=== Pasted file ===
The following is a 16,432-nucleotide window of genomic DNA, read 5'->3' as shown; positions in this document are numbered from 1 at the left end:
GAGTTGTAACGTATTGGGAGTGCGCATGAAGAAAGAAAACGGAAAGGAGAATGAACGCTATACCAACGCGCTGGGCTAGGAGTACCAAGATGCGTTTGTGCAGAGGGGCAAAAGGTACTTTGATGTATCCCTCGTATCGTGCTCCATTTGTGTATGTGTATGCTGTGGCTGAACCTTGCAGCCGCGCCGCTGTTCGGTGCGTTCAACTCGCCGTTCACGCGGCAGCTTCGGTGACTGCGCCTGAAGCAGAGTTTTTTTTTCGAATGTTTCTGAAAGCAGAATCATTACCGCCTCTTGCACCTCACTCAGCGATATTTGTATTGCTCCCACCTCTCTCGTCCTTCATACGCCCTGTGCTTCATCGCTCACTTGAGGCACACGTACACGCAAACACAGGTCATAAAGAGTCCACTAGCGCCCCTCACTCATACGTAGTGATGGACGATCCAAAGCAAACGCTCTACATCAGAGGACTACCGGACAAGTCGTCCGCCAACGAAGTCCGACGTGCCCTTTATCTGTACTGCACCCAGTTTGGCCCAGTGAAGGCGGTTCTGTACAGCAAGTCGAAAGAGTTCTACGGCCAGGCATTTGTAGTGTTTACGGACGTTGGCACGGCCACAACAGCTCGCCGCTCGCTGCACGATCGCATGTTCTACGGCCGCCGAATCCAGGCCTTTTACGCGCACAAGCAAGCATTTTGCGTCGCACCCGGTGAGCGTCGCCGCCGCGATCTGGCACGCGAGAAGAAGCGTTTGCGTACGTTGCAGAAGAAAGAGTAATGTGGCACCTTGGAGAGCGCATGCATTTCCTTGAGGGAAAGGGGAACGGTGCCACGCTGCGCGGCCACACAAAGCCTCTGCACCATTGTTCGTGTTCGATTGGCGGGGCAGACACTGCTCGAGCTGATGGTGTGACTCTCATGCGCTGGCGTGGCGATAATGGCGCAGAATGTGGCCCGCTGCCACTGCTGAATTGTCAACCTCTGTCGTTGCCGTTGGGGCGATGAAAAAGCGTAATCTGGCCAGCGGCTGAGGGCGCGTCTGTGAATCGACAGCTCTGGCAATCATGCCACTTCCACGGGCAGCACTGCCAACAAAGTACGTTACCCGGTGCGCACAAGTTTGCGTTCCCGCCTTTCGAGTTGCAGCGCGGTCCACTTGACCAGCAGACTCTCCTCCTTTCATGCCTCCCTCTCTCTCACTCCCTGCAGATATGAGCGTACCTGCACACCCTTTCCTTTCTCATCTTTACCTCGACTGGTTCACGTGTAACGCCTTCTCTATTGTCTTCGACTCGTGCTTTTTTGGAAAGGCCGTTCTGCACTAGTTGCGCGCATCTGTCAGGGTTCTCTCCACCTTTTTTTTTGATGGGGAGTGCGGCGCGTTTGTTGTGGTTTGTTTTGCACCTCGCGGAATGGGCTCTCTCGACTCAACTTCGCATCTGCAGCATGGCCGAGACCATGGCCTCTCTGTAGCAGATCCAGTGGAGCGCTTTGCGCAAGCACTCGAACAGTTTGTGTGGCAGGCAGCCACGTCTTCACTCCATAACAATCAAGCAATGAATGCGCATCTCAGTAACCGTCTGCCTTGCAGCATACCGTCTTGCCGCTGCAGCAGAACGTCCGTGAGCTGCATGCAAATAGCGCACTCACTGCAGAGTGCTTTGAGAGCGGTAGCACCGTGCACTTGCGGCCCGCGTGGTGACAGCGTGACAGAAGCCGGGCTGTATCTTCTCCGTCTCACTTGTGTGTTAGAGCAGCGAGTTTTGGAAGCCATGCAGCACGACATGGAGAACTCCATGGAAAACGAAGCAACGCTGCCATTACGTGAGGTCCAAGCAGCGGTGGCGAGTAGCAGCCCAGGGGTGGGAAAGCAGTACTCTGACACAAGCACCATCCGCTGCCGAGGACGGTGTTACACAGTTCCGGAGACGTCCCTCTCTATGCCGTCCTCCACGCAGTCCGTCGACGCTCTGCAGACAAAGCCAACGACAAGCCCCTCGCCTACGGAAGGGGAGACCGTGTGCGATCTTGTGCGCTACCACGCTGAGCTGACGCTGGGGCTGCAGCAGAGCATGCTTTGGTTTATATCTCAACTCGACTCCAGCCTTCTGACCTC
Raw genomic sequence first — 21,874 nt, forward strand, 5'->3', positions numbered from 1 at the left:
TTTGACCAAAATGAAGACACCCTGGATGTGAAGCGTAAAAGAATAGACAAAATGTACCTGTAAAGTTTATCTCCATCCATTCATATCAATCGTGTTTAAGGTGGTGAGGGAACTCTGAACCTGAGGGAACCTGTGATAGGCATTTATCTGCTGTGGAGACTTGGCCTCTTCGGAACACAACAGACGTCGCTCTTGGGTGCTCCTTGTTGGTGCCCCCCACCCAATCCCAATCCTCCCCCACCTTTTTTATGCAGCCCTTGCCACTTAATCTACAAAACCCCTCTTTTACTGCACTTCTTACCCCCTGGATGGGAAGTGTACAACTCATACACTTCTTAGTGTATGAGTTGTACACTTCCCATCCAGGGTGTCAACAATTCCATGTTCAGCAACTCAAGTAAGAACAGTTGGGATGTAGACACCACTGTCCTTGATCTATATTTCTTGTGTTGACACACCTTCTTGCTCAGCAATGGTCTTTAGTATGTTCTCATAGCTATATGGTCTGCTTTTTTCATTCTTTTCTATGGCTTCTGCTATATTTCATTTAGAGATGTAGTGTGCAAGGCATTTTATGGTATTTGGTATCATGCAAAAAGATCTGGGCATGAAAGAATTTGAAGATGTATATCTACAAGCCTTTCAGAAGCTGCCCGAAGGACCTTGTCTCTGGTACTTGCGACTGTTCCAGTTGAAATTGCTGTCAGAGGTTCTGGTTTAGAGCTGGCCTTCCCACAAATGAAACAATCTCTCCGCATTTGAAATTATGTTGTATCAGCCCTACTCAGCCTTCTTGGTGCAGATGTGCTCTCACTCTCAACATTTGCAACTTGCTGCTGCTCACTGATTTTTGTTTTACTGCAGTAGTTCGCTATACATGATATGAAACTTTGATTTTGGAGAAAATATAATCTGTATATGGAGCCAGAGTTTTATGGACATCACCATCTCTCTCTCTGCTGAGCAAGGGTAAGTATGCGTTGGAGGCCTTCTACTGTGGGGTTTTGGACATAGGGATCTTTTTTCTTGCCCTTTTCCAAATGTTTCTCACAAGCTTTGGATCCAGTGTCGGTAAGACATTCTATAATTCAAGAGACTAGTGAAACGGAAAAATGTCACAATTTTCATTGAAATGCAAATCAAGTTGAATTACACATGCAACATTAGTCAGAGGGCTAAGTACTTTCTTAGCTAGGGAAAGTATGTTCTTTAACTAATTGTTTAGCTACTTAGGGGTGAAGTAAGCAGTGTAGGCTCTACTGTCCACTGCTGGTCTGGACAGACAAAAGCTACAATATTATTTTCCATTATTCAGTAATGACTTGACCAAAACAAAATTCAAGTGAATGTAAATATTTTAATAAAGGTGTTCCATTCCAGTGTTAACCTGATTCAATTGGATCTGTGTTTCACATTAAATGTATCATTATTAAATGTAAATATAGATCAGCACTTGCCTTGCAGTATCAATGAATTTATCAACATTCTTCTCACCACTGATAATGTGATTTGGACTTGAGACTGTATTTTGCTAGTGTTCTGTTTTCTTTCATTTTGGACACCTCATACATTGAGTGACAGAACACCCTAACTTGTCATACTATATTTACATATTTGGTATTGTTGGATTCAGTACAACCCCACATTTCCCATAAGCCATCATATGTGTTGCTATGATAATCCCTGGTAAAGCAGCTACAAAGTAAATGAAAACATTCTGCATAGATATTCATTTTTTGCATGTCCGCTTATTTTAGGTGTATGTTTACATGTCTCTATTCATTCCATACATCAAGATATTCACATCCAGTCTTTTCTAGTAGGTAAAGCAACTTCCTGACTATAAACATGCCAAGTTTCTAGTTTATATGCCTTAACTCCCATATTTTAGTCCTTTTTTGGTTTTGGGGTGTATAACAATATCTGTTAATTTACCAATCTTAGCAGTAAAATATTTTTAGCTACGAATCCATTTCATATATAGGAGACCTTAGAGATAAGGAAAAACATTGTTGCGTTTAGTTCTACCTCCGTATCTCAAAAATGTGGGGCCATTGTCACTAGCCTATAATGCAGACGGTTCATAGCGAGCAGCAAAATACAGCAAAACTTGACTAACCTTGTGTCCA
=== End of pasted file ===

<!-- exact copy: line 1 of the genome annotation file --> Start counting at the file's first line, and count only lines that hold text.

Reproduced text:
The following is a 16,432-nucleotide window of genomic DNA, read 5'->3' as shown; positions in this document are numbered from 1 at the left end: